Fault Lines and Controversies in the Study of Seventeenth-Century English Literature

By Claude J. Summers; Ted-Larry Pebworth | Go to book overview

Dan Jaeckle


Marvell's “Mower against Gardens”

Reconsidering Bakhtinian Dialogism

One fault line in current seventeenth-century literary studies separates two kinds of ideological readings. The first type assumes that every work is politically committed and seeks to expose that commitment through analysis. The second type views literature more as a reflection or refraction of society than as a direct participant in its ideological struggles. It assesses the picture of society that the work presents by examining the style by means of which that picture is fashioned. The result of the recent focus on literature as overtly polemical has been healthy to the extent that the field has become more fully aware of the ways in which many works traditionally considered literary resemble other works previously classed as nonliterary. This refiguring of the ideas of canon and context has provided scholars with a more complete and coherent picture of seventeenth-century British society. 1. However, such readings come with a cost. Not all literary works seek primarily to participate in the ideological wars of their day. For those that attempt instead to reflect ideological contests by organizing them in and through their styles, strategies of reading that attend to the refractive angles of style are needed.

One helpful approach is that which Mikhail Bakhtin develops in his essay “Discourse in the Novel.” As is by now well known, for Bakhtin the key feature of what he calls dialogic literature is its ability to refract the complex interaction among ideologies within the society of the author. When the dialo-

____________________
1.
Historical and political criticism of Marvell's work dominated the 1990s, inaugurated by Conal Condren and A. D. Cousins, eds., The Political Identity of Andrew Marvell (Aldershot, England: Scolar Press, 1990); and concluded by Warren Chernaik and Martin Dzelzainis, eds., Marvell and Liberty (New York: St. Martin's Press, 1999). Both collections generously treat his Restoration prose and satiric poetry, although the essays vary widely in their approaches to historical contextualization, especially in the latter collection.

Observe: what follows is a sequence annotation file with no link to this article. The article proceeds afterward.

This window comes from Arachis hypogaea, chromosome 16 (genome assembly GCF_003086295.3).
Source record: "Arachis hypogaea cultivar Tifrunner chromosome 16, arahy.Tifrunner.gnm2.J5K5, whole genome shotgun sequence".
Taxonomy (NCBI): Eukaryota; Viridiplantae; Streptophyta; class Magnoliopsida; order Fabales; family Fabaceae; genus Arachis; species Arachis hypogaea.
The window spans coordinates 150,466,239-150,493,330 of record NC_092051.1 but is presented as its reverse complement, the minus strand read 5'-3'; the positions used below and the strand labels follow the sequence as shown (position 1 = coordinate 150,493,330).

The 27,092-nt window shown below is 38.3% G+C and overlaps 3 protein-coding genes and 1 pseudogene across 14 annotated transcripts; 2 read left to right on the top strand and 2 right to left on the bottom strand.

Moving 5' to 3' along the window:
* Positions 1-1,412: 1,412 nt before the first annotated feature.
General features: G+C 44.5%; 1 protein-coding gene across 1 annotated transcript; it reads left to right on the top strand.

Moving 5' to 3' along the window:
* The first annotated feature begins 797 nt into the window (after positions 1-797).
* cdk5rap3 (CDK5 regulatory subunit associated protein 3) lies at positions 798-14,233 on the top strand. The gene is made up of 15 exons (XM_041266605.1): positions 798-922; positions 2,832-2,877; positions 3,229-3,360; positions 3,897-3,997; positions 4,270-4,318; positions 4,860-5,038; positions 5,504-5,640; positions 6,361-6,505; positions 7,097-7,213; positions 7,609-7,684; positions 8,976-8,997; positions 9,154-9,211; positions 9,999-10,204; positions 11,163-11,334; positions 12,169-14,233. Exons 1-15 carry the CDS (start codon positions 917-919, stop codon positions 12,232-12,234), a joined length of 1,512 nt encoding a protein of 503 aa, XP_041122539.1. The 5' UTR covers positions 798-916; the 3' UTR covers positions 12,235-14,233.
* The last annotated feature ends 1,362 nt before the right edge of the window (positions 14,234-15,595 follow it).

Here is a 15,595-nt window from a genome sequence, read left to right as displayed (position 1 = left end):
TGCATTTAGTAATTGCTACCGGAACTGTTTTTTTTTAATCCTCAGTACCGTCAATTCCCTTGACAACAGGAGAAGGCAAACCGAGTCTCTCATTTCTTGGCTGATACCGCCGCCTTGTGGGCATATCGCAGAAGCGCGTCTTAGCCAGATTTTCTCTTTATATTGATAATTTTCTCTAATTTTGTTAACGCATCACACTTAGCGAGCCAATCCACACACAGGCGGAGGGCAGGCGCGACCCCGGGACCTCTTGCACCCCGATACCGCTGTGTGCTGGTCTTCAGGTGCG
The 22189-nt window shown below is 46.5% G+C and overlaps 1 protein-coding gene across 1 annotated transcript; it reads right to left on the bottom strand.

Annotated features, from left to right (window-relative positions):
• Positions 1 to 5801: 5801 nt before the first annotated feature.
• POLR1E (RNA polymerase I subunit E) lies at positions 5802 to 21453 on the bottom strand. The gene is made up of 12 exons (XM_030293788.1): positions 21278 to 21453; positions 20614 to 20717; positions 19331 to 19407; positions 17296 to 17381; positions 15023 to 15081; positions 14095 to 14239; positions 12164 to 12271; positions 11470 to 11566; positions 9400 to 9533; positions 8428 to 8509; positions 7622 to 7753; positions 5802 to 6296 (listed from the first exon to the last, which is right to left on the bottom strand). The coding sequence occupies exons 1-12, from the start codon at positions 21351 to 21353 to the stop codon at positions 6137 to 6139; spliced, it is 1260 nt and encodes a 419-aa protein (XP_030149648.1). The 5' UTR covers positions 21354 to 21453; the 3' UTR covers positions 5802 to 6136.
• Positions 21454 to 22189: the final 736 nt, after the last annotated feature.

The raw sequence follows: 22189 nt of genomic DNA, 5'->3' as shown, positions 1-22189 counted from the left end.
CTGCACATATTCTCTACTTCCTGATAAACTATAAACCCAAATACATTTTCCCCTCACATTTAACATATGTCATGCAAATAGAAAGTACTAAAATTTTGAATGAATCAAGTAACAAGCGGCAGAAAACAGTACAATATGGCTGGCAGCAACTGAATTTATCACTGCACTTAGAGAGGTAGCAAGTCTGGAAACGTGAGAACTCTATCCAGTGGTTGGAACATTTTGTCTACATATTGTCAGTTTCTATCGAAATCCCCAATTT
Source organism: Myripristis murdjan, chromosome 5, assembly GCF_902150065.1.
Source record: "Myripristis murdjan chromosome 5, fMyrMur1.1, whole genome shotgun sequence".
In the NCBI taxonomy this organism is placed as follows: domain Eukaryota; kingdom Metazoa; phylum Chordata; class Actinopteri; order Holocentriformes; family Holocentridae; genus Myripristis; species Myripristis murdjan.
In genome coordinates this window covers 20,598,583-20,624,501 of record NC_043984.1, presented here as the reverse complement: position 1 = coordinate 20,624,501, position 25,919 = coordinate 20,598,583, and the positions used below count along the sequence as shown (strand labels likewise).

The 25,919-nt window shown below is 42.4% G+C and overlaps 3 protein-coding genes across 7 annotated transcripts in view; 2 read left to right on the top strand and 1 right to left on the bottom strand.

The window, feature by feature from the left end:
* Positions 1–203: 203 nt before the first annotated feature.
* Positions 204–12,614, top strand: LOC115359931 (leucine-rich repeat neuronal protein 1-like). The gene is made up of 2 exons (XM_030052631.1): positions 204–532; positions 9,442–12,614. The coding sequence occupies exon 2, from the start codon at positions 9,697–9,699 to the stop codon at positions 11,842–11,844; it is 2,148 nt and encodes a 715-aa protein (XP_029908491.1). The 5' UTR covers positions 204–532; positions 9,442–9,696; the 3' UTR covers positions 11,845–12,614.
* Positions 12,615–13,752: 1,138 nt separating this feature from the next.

-62-

Notes for this page

Add a new note
If you are trying to select text to create highlights or citations, remember that you must now click or tap on the first word, and then click or tap on the last word.
One moment ...
Default project is now your active project.
Project items

Items saved from this book

This book has been saved
Highlights (0)
Some of your highlights are legacy items.

Highlights saved before July 30, 2012 will not be displayed on their respective source pages.

You can easily re-create the highlights by opening the book page or article, selecting the text, and clicking “Highlight.”

Citations (0)
Some of your citations are legacy items.

Any citation created before July 30, 2012 will labeled as a “Cited page.” New citations will be saved as cited passages, pages or articles.

We also added the ability to view new citations from your projects or the book or article where you created them.

Notes (0)
Bookmarks (0)

You have no saved items from this book

Project items include:
  • Saved book/article
  • Highlights
  • Quotes/citations
  • Notes
  • Bookmarks
Notes
Cite this page

Cited page

Style
Citations are available only to our active members.
Buy instant access to cite pages or passages in MLA, APA and Chicago citation styles.

(Einhorn, 1992, p. 25)

(Einhorn 25)

1. Lois J. Einhorn, Abraham Lincoln, the Orator: Penetrating the Lincoln Legend (Westport, CT: Greenwood Press, 1992), 25, http://www.questia.com/read/27419298.

Cited page

Bookmark this page
Fault Lines and Controversies in the Study of Seventeenth-Century English Literature
Table of contents

Table of contents

Settings

Settings

Typeface
Text size Smaller Larger Reset View mode
Search within

Search within this book

Look up

Look up a word

  • Dictionary
  • Thesaurus
Please submit a word or phrase above.
Print this page

Print this page

Why can't I print more than one page at a time?

Help
Full screen
/ 236

matching results for page

    Questia reader help

    How to highlight and cite specific passages

    1. Click or tap the first word you want to select.
    2. Click or tap the last word you want to select, and you’ll see everything in between get selected.
    3. You’ll then get a menu of options like creating a highlight or a citation from that passage of text.

    OK, got it!

    Cited passage

    Style
    Citations are available only to our active members.
    Buy instant access to cite pages or passages in MLA, APA and Chicago citation styles.

    "Portraying himself as an honest, ordinary person helped Lincoln identify with his audiences." (Einhorn, 1992, p. 25).

    "Portraying himself as an honest, ordinary person helped Lincoln identify with his audiences." (Einhorn 25)

    "Portraying himself as an honest, ordinary person helped Lincoln identify with his audiences."1

    1. Lois J. Einhorn, Abraham Lincoln, the Orator: Penetrating the Lincoln Legend (Westport, CT: Greenwood Press, 1992), 25, http://www.questia.com/read/27419298.

    Cited passage

    Thanks for trying Questia!

    Please continue trying out our research tools, but please note, full functionality is available only to our active members.

    Your work will be lost once you leave this Web page.

    Buy instant access to save your work.

    Already a member? Log in now.

    Author Advanced search

    Oops!

    An unknown error has occurred. Please click the button below to reload the page. If the problem persists, please try again in a little while.